Tag: microservices

Microservices architecture – orchestrator, choreography, hybrid… which approach to use?

So you want to build microservices, you have identified the properly isolated domains and boundaries for each one of them and now it’s time to find out how to make them interact with each other… Now is when you ask yourself, should we use an orchestrator approach? a choreography approach? mmmm, maybe a hybrid solution?

In this post, I’m going to talk about the different microservices architectures, and I will try to answer those questions, so when you have to make the call you have at least an idea of what are the tradeoffs of each one.

The orchestrator architecture

Orchestrator architecture

On the orchestrator architecture, our users will probably hit an api-gateway, which will then trigger an event on the orchestrator. Now the orchestrator service is in charge of executing the business logic by making requests to the other microservices while keeping track of the event status. It is a centralized controller and the requests are often synchronous.

Let’s dive into the pros and cons of the orchestrator approach:


  • Business logic is “hardcoded” and tangible
  • Easy request flow and status tracking


  • Tightly coupled services. Dependencies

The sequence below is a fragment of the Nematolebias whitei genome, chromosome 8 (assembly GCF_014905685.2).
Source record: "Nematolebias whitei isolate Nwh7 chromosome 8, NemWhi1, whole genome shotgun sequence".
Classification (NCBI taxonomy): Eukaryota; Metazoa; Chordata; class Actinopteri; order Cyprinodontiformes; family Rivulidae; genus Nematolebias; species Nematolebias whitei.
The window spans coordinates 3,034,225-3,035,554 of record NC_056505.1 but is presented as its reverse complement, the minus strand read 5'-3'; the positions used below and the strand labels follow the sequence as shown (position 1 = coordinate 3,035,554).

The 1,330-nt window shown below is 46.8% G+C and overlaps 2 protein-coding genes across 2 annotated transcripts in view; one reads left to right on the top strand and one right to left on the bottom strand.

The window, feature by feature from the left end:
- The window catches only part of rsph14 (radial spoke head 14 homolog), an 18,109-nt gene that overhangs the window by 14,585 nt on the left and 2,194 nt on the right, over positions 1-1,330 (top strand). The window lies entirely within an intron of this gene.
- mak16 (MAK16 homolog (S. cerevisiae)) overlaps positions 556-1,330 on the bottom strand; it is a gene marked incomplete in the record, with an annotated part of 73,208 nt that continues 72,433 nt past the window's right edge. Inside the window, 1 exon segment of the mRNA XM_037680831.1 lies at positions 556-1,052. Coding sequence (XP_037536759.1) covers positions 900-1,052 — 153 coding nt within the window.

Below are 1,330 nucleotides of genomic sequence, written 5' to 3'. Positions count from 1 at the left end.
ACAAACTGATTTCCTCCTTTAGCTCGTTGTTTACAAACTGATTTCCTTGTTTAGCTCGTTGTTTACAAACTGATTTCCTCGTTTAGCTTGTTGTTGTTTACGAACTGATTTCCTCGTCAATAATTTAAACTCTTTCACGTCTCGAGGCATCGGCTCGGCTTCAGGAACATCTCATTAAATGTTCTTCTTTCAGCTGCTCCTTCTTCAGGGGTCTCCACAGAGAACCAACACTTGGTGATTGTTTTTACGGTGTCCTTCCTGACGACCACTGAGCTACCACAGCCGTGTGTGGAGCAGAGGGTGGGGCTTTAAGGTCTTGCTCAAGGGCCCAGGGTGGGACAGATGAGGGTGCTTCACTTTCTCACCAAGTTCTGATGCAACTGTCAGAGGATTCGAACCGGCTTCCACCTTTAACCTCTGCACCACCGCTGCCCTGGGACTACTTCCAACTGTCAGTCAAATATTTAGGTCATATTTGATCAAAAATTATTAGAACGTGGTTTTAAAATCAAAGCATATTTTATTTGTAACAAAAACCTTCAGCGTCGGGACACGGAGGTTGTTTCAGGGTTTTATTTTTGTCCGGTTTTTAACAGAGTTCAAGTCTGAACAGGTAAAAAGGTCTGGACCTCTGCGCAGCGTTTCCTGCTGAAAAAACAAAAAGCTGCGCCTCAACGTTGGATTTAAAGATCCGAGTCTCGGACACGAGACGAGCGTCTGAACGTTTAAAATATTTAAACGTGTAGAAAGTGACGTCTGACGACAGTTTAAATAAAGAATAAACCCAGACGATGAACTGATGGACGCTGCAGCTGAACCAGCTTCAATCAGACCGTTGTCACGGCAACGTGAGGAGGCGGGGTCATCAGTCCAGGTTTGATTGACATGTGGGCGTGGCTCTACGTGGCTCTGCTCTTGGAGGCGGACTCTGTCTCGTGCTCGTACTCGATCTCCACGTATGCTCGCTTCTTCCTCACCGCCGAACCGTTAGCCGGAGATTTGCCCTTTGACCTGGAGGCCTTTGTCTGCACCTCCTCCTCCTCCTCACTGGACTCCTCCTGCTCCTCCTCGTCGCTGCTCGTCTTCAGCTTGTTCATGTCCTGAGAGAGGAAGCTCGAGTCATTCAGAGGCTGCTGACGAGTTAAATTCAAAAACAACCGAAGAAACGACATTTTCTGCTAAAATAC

• Single point of failure

The choreography architecture

Choreography architecture

The choreography architecture, often called message broker or reactive architecture is, reactive and loosely coupled. Here, a message/event broker receives the requests and the microservices subscribe to them. Each one of them triggers when a certain message appears in the broker. If needed, after a service is triggered by a message it can also talk to other services directly, to chain different flows. Messaging is asynchronous here, with a publisher/subscriber pattern.

It has some advantages over the orchestrator architecture, but it comes with other problems, let’s dive into them:


  • Loosely coupled services
  • Isolated, independent packages of services
  • No single point of failure


  • Monitoring and observability are quite complex